Berkley Sensation, $6.99, ISBN 0-425-19069-2
Romantic Suspense, 2003
This underbaked story is pretty readable, but it’s pretty familiar and underwritten at the same time that it doesn’t stick to my mind when I’m done with it.
Ashley Marin’s fifteen-year old daughter is missing. Lauren is kidnapped by the same man that kidnapped Ashley twenty years ago – Ashley recognized the kidnapper’s voice through the phone. She turns to the same guy that found her all those years ago, Chris Judge, whom she had a crush on in the years after her traumatic incident. Chris, alas, the years haven’t been kind to him. An undercover cop who is forced to leave the force after his last stint made him more of a bad guy than everyone expected, Chris is at first reluctant to get involved. Soon, he will see this quest from Ashley as his own chance at redemption.
The characters have promise, or rather, Chris has promise. He’s a classic conflicted and tormented hero who is determined to do the right thing. Ashley, however, is a victim. Yes, she was kidnapped and held captive and she got phobias from that ordeal. But she also lets her ex-husband, her daughter, and her Alzheimer-stricken mother bully her. All of what little of my sympathies – and trust me, it is this very little – for Little Miss Dingbat here is gone the moment I learn, after I’m subjected to her whining about her money problems, that she knows all along that her house is situated on prime land that is worth a lot of money. And all this laundry list of whines serve no purpose. Unlike Chris who overcomes his demons throughout the story, Ashley’s baggage serves no purpose for her character development. They’re just there to set her up as a victim and then the plot continues to make her a victim. Even her romance with Chris is dysfunctional – Ashley’s falling for Chris, a man she idealized to the point of unrealistic hero-worship, is more akin to her wrapping herself up deeper and deeper in her delusions. I can’t help feeling that Chris is expected to save her and shield her from reality instead of helping her get over herself and find the strength to get on with life.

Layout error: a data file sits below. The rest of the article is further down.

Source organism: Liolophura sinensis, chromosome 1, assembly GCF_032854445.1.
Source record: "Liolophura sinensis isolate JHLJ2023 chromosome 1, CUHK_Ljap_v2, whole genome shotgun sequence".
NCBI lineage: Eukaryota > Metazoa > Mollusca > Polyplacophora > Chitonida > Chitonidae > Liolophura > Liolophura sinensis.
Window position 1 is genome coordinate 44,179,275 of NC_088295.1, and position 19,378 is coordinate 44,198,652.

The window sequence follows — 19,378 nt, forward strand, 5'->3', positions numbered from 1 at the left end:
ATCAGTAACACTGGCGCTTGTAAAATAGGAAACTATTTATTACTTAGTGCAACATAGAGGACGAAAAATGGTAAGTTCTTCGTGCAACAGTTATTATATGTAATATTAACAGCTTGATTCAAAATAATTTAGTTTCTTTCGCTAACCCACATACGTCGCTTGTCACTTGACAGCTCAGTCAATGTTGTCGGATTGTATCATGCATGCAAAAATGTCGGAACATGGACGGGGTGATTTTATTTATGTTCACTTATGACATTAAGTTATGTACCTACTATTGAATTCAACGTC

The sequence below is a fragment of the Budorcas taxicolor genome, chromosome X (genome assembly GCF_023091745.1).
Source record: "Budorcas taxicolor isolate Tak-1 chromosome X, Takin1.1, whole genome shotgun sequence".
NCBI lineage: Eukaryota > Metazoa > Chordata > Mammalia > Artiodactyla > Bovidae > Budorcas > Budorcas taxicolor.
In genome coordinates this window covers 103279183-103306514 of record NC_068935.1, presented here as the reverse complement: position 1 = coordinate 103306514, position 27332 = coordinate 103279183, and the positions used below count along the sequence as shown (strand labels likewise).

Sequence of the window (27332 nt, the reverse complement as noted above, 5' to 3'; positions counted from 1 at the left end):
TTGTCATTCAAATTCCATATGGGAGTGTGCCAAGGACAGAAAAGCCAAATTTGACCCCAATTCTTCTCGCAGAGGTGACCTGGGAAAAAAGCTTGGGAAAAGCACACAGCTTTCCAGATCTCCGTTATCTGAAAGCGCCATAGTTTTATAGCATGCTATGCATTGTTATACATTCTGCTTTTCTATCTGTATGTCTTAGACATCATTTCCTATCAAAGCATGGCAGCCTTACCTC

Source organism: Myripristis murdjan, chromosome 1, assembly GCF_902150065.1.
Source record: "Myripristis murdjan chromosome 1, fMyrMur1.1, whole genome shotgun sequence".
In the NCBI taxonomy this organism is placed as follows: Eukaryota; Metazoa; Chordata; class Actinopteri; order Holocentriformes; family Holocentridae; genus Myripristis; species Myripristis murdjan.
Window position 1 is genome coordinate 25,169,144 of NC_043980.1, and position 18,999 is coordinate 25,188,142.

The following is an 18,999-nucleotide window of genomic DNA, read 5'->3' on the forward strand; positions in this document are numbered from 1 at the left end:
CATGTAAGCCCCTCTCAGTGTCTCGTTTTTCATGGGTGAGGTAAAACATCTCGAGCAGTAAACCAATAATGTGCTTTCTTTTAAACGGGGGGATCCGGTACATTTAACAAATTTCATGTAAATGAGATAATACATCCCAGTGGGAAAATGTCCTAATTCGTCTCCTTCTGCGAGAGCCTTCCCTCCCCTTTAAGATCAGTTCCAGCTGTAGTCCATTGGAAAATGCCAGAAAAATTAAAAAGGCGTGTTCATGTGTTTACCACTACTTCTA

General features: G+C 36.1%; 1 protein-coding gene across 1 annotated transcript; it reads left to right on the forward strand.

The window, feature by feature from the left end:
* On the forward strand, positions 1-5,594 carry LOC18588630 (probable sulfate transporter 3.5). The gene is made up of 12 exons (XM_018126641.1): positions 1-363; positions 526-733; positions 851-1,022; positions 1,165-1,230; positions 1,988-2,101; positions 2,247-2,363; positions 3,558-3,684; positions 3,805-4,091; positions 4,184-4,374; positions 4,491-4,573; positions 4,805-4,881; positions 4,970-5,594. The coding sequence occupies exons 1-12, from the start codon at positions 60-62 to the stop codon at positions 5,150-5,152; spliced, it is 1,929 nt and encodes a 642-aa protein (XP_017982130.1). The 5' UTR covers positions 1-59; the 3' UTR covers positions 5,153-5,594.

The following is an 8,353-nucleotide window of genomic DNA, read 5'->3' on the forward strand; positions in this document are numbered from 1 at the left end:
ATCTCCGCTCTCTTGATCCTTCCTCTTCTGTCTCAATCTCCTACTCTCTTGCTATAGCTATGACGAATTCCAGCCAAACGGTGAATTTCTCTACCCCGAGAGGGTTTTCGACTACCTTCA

Usually the problem of a really ridiculous villain in a romantic suspense story can still be overcome if the author can write credible characters that make me care for them. In the case of In the Cold, however, the book is too flimsy in plot and characterization. Chris is almost a compelling character, but where everything else is concerned, the author seems to be just going through the motions.